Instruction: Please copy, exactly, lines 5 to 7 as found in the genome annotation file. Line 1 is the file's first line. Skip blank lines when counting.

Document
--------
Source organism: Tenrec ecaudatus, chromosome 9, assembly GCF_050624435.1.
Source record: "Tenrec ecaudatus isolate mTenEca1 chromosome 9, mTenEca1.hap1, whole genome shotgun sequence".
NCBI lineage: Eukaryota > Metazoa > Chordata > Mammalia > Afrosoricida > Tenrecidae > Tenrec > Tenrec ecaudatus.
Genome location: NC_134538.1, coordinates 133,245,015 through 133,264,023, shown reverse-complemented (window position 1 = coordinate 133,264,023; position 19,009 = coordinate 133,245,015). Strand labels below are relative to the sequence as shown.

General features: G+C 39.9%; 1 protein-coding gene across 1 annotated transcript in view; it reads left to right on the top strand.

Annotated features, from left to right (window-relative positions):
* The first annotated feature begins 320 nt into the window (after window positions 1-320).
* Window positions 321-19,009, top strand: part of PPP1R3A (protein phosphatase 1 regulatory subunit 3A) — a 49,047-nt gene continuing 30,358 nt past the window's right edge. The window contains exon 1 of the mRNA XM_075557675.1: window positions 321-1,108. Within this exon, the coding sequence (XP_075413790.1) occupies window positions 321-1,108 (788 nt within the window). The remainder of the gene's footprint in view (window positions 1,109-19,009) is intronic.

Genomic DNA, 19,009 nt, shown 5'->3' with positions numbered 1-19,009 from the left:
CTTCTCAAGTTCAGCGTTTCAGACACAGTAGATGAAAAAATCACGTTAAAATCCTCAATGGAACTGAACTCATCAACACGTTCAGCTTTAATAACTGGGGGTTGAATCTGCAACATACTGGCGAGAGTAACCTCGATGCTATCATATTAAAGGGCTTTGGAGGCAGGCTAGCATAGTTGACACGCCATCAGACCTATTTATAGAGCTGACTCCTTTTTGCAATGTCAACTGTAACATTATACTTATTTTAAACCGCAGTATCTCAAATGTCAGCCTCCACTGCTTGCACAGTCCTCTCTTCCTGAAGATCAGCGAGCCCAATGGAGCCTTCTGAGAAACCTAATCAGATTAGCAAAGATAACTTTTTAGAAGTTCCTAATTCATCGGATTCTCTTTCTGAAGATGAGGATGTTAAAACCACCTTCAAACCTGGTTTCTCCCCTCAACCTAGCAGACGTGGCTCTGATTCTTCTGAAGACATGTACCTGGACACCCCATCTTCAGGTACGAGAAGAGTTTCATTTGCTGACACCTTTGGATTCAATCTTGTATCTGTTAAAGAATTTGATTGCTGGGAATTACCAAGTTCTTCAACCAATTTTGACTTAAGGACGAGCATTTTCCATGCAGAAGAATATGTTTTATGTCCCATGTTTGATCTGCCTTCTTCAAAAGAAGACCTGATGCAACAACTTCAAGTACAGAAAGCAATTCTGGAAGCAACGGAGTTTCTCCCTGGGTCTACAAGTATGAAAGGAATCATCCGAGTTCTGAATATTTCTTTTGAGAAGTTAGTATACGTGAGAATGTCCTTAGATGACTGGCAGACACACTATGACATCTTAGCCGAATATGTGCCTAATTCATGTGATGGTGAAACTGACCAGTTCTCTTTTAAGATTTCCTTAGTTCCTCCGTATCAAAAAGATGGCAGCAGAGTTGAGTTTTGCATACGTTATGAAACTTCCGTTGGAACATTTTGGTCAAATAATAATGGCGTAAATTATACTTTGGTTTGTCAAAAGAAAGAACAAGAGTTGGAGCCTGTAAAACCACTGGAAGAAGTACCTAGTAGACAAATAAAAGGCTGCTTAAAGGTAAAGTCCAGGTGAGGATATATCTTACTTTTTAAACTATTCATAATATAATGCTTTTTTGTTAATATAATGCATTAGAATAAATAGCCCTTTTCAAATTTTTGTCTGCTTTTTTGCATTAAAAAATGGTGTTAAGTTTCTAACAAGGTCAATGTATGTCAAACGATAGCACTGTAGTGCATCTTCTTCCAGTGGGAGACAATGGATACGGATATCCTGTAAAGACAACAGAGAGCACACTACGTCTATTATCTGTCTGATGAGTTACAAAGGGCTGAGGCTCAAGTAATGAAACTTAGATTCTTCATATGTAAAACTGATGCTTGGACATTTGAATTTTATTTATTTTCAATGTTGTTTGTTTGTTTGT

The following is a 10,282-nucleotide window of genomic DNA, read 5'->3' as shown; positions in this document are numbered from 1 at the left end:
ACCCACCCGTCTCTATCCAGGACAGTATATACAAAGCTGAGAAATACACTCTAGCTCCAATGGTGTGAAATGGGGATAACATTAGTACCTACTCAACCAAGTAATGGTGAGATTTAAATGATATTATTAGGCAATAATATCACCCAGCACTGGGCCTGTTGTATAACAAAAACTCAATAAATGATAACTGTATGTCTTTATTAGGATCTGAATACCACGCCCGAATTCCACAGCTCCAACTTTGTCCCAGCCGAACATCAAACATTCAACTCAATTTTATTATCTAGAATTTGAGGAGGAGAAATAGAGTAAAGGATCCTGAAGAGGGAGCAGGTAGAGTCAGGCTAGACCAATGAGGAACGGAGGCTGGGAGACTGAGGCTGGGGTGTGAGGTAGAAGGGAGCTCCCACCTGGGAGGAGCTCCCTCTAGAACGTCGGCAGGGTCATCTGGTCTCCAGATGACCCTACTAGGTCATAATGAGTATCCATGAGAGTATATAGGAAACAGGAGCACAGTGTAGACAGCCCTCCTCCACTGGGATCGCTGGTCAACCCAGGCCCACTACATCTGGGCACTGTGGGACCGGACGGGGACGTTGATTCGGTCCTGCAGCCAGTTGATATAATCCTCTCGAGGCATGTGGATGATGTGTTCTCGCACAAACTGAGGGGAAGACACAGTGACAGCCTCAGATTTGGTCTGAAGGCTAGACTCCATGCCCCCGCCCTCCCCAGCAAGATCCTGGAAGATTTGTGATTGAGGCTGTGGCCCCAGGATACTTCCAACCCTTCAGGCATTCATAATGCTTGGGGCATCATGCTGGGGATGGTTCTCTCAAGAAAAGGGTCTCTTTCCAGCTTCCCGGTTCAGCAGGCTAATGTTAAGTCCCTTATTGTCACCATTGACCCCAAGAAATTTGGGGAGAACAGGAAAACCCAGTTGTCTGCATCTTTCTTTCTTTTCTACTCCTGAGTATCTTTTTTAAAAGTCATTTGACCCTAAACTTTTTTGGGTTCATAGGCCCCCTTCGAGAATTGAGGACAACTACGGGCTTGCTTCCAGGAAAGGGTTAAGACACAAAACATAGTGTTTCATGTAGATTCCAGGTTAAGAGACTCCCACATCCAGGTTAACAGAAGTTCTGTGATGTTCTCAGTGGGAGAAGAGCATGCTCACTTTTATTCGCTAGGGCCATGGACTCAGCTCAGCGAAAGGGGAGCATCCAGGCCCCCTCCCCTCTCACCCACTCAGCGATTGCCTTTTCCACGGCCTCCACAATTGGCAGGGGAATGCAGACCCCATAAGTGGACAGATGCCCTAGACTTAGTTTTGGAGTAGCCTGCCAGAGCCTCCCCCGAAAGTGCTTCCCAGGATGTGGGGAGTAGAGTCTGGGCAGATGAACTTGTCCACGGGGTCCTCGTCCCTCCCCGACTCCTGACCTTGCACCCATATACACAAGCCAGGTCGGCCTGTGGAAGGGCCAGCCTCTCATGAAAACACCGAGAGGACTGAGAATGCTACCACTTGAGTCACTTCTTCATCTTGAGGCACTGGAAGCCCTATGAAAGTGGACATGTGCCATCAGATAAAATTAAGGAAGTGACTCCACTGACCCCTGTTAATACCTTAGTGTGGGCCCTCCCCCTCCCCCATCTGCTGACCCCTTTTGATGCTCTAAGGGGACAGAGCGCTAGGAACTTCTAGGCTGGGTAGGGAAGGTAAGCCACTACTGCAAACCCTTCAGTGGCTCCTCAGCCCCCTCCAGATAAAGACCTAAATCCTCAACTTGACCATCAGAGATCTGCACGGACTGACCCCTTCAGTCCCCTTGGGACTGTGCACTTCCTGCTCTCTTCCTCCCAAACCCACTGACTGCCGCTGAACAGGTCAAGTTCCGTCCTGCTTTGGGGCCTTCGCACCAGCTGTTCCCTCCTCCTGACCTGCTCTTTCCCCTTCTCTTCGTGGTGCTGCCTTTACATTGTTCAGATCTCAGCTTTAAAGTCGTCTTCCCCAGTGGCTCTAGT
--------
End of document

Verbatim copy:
General features: G+C 39.9%; 1 protein-coding gene across 1 annotated transcript in view; it reads left to right on the top strand.

Annotated features, from left to right (window-relative positions):
* The first annotated feature begins 320 nt into the window (after window positions 1-320).